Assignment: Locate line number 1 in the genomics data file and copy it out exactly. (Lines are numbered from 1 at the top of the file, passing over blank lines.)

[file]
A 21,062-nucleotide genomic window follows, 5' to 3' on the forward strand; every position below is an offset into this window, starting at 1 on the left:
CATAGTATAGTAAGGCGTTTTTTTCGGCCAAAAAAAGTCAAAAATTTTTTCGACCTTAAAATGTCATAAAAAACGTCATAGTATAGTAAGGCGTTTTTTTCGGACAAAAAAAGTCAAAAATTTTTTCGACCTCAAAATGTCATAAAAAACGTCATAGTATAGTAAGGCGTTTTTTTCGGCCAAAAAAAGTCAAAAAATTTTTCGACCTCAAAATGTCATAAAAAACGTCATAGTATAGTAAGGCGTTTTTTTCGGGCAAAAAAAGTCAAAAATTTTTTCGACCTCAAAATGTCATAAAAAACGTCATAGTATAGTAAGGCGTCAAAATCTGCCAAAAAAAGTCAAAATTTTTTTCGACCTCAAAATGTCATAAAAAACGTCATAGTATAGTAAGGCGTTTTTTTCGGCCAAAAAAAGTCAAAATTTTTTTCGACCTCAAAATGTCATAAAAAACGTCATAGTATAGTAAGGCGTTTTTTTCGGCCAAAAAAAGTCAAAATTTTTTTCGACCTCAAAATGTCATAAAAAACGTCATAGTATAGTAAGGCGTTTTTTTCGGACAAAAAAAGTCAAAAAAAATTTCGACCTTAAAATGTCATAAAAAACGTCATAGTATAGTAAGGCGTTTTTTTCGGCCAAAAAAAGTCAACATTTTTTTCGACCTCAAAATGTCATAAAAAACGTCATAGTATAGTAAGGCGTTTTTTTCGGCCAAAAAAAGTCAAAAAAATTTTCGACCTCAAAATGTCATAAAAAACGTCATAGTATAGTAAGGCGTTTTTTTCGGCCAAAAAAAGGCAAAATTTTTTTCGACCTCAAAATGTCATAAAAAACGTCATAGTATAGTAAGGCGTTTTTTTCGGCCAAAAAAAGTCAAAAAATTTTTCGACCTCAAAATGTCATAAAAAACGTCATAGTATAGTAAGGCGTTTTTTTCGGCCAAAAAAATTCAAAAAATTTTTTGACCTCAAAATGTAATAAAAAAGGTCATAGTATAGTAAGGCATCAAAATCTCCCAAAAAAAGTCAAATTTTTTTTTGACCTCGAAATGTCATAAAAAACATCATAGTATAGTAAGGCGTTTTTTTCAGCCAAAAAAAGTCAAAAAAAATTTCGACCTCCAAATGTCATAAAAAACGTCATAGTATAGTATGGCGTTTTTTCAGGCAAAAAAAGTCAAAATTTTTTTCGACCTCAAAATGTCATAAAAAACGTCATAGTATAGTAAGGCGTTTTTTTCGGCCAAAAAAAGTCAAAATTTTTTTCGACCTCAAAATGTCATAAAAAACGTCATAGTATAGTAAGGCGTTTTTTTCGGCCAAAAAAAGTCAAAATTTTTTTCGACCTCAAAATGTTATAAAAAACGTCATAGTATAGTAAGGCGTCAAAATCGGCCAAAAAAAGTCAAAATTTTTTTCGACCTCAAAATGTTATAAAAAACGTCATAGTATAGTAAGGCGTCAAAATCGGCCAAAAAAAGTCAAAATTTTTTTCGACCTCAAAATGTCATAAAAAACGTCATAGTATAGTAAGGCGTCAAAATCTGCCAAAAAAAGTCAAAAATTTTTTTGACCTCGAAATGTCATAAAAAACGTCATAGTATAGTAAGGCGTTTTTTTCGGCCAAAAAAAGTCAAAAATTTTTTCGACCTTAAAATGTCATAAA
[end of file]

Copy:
A 21,062-nucleotide genomic window follows, 5' to 3' on the forward strand; every position below is an offset into this window, starting at 1 on the left: